County Sligo Golf Club (Rosses Point)
Designers: H.S. Colt (mostly)
There aren’t many landscapes that can claim to have inspired both a Nobel Prize winning poet and one of the most acclaimed golf course designers in history, but the County Sligo Golf Club is able to do just that. The links, better known as Rosses Point, sits at the end of a peninsula by the same name, and is surrounded by some of the most striking scenery in all of Ireland. It’s little wonder then that the likes of W.B. Yeats, Harry S. Colt, and an untold number of golfers across the Emerald Isle and beyond have fallen in love with County Sligo.
Rosses Point opens with a relatively light-hearted group of holes, paired with some of the most breathtaking panoramas on the course. The views from the 2nd green, 3rd tee, and 5th tee are simply stunning, and the relative ease of these holes often makes for good scoring as well. The combination serves to lull one into a state of vulnerability – transfixed by the looming Benbulben, the “Table Mountain” of Ireland, as well as the beaches of the North Atlantic – for most of the front nine it’s easy to gain the impression that County Sligo is something of a pushover. But just then, Rosses Point fights back.
As the course turns for home along the sea, the stretch of holes from the 11th onward are both exciting and exacting. The 13th is a brilliant one-shotter that’s played across a patch of scraggy inlet with an enchanting view of the surrounding landscape. It’s the burn behind the green, however, that is sure to make one uneasy, especially given the hole is typically played downwind. Ahead we find the 14th, a cracking par-4 that is regarded as Tom Watson’s favorite on the course, and yet again features an appearance by the pesky burn. Meanwhile, the 17th is home to one of the most demanding 2nd shots anywhere, which is played uphill, blind, to an amphitheater green surrounded by the towering dunes. It’s right about now that you may begin to long for the delightfully easy stroll Rosses Point offered on the front nine.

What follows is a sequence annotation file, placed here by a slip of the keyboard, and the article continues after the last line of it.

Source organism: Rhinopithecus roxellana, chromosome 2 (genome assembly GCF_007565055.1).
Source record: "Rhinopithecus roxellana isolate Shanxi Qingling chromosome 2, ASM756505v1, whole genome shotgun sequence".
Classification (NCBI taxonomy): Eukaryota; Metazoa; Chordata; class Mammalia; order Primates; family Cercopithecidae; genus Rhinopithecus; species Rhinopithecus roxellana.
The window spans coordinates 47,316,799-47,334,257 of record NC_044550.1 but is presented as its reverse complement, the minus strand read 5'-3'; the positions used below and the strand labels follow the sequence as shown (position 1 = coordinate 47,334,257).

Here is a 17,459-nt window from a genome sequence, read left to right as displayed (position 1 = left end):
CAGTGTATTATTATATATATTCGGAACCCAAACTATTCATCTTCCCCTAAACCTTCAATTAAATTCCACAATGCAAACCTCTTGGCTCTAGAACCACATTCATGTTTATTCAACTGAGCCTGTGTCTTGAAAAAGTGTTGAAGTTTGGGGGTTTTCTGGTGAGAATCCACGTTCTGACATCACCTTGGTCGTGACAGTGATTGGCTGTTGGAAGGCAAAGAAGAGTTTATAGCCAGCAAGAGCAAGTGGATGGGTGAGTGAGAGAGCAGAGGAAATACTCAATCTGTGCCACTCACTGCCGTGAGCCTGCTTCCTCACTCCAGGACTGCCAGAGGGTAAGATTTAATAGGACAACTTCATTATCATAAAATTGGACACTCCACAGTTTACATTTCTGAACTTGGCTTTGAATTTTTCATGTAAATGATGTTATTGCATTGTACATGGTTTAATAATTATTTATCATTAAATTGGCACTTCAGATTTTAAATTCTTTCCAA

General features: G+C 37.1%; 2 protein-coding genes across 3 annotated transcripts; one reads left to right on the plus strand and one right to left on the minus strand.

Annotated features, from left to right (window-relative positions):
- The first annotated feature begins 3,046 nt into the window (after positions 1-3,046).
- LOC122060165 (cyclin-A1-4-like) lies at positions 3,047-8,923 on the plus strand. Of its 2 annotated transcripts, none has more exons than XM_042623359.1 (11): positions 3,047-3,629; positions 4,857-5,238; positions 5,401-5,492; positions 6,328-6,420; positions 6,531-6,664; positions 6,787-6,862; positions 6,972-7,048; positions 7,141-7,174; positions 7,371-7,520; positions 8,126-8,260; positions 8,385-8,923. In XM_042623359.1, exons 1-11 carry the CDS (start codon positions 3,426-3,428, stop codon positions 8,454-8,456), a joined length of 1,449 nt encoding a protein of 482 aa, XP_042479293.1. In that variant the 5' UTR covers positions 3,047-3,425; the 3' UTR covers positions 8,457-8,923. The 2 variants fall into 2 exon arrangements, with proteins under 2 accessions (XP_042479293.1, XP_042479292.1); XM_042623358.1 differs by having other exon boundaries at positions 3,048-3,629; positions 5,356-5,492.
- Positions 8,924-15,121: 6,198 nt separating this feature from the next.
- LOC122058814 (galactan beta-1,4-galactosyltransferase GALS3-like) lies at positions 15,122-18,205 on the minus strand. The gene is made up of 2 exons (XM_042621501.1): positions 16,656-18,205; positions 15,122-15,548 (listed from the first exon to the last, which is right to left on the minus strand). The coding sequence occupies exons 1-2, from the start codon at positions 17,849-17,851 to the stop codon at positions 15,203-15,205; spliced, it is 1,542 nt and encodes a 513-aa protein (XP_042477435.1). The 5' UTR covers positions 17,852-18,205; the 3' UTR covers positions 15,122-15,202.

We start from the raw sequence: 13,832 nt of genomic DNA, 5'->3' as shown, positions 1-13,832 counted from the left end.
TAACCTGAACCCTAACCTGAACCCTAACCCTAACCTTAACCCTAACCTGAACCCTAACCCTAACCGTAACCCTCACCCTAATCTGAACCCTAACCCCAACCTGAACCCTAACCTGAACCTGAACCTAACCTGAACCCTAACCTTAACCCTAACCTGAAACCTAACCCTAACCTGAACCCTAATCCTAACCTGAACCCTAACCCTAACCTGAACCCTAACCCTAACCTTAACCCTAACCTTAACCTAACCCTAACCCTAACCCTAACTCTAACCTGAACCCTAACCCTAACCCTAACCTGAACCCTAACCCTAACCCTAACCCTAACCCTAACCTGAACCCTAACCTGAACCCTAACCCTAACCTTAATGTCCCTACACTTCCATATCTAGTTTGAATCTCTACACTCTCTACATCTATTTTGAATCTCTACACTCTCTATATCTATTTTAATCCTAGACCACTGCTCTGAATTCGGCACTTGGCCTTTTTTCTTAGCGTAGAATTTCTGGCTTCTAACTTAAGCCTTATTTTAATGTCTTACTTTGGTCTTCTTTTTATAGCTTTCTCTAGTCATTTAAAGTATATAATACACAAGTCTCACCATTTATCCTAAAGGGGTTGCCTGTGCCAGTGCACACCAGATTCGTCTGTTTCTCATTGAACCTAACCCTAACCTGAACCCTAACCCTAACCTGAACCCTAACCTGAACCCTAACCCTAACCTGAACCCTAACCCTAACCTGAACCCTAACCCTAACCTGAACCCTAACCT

Although it is somewhat unheralded when set amongst the great links of Ireland, County Sligo is not without its own rich history. Rosses Point has played host to the West of Ireland Amateur since 1924 – a coveted title in the amateur game that was previously won in consecutive years by some kid named McIlroy.
When asked to describe County Sligo, Tom Watson simply called it “A magnificent links.” A short and sweet description, absent of any boisterous hyperbole, but one that seems to perfectly describe County Sligo. Put simply, what took this piece nearly 500 words, the five time Open champion was able to do in just three.
Major Basil Haversham, OBE
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